Performance-based payments (P4P) are seen by leading policymakers as a potential solution to the slow progress in achieving the main target of Millennium Development Goal 5: reducing the maternal mortality ratio by two-thirds by 2015 [1–3]. The basic principle behind P4P is that payments are contingent on performance. For example, an increase in the utilization of health services can trigger a bonus to the responsible health workers/managers . It is assumed that payments to health-care providers will induce them to offer maternal health-care services of a higher quality, and that this in turn will increase the number of women and children who receive high-quality care. In Africa, 17 countries are now implementing P4P, 14 of them as pilots, and three as nationwide programmes .
Critics argue that P4P need not result in improved health outcomes, and that it can have adverse effects [6–10]. In particular, P4P may crowd out motivation and/or attention for tasks for which health workers are not paid. Health workers may also play with the books and alter numbers and not behaviour. Lastly, P4P programmes are criticized for focusing on the quantity- rather than the quality of care.
Proponents of P4P refer to a relatively limited number of studies that demonstrate that P4P can have a substantial effect on the utilization of health-care services and to some extent on health outcomes [11–15]. A weakness of these studies, however, is that they do not tell us precisely how or why these changes take place. If we obtain a better understanding of what health providers think about P4P programmes , and what they actually do to make changes occur, it will help us shed some light on any potential adverse effects, as well as helping us understand why P4P appears to work well in some settings and not in others.
The majority of P4P studies that have found positive results in terms of utilization and/or outcomes have used data from programmes in which substantial technical and managerial resources accompany the intervention. In countries with weak health sector institutions, this is unlikely to be the case during nationwide roll-out organized by both national and local governments. It is therefore important to also study interventions that are implemented by governments in low-income countries using their own resources.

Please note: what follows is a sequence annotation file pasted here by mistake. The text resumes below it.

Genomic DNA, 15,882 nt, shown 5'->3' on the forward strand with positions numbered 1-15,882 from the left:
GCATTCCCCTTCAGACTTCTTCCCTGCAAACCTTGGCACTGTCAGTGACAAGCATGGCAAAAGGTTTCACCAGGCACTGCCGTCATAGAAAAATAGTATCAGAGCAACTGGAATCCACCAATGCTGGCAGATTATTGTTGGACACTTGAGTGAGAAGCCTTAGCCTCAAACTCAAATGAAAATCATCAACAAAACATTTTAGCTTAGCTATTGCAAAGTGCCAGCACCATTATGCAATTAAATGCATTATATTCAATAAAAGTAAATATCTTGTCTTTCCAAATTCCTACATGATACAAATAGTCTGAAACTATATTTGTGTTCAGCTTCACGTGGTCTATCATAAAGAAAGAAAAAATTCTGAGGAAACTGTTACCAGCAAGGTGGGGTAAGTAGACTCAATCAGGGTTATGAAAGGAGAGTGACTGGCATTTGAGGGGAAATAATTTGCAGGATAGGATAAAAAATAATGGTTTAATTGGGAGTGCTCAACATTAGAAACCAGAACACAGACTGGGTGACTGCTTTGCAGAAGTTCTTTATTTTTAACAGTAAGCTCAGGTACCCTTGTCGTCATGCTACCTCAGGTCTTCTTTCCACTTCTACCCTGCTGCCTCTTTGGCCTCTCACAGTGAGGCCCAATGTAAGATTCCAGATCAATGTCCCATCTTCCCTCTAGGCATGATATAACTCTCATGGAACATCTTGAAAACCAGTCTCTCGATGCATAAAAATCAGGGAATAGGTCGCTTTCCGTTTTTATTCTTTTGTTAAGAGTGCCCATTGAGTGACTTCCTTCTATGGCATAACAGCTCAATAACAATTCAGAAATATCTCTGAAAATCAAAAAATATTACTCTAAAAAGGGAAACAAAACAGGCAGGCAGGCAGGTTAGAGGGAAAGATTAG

This paper offers insights into two of the aspects lacking in the current literature on P4P: Why changes may occur in response to the introduction of P4P, and how the intervention plays out when implemented by local government as part of a national programme that does not receive donor funding. The paper is structured as follows: The first section looks at the underlying conceptual framework of P4P, while the second section describes the nationally funded P4P programme in Tanzania. The third section lays out the methods that we employed, whereas the fourth section reports on the findings from the in-depth interviews with health workers and health administrators. The fifth and sixth sections offer a discussion of the results and concluding remarks.
Payment for performance (P4P), or performance-based payment (PBP), can be defined as: “the transfer of money or material goods conditional upon taking a measurable action or achieving a predetermined performance target” . Underlying P4P is the principal-agent model. The principle behind this model is that there is a lack of alignment of the preferences (interests) of the principal (employer) and the agent (employee) when it comes to the goals to be achieved by an organization. The principal therefore attempts to find ways of aligning the agent’s goals to the goals of the organization . In the context of P4P, health workers, or 'agents’ , are provided with performance bonuses by the principal in order to achieve health outputs and outcomes.